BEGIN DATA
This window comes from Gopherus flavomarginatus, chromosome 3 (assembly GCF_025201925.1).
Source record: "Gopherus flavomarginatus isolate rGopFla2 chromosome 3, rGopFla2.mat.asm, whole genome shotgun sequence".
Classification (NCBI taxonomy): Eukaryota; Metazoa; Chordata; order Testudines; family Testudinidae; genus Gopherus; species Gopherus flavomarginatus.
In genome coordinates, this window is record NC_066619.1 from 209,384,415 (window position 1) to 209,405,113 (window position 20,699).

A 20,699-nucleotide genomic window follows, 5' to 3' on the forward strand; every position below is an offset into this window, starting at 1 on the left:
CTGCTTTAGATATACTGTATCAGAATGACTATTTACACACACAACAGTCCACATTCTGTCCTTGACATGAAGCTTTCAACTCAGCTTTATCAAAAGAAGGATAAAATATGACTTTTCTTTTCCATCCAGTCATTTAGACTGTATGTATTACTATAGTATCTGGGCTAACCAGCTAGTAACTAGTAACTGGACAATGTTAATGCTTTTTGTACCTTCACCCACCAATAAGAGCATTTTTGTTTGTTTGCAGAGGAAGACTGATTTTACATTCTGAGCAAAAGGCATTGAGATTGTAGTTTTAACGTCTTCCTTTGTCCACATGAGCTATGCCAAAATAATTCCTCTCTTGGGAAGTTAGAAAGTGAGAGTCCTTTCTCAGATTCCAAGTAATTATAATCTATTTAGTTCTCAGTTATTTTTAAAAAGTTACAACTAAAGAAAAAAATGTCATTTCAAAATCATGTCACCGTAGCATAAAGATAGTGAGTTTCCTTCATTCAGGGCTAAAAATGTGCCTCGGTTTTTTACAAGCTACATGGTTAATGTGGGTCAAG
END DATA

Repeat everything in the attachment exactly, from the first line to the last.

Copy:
This window comes from Gopherus flavomarginatus, chromosome 3 (assembly GCF_025201925.1).
Source record: "Gopherus flavomarginatus isolate rGopFla2 chromosome 3, rGopFla2.mat.asm, whole genome shotgun sequence".
Classification (NCBI taxonomy): Eukaryota; Metazoa; Chordata; order Testudines; family Testudinidae; genus Gopherus; species Gopherus flavomarginatus.
In genome coordinates, this window is record NC_066619.1 from 209,384,415 (window position 1) to 209,405,113 (window position 20,699).

A 20,699-nucleotide genomic window follows, 5' to 3' on the forward strand; every position below is an offset into this window, starting at 1 on the left:
CTGCTTTAGATATACTGTATCAGAATGACTATTTACACACACAACAGTCCACATTCTGTCCTTGACATGAAGCTTTCAACTCAGCTTTATCAAAAGAAGGATAAAATATGACTTTTCTTTTCCATCCAGTCATTTAGACTGTATGTATTACTATAGTATCTGGGCTAACCAGCTAGTAACTAGTAACTGGACAATGTTAATGCTTTTTGTACCTTCACCCACCAATAAGAGCATTTTTGTTTGTTTGCAGAGGAAGACTGATTTTACATTCTGAGCAAAAGGCATTGAGATTGTAGTTTTAACGTCTTCCTTTGTCCACATGAGCTATGCCAAAATAATTCCTCTCTTGGGAAGTTAGAAAGTGAGAGTCCTTTCTCAGATTCCAAGTAATTATAATCTATTTAGTTCTCAGTTATTTTTAAAAAGTTACAACTAAAGAAAAAAATGTCATTTCAAAATCATGTCACCGTAGCATAAAGATAGTGAGTTTCCTTCATTCAGGGCTAAAAATGTGCCTCGGTTTTTTACAAGCTACATGGTTAATGTGGGTCAAG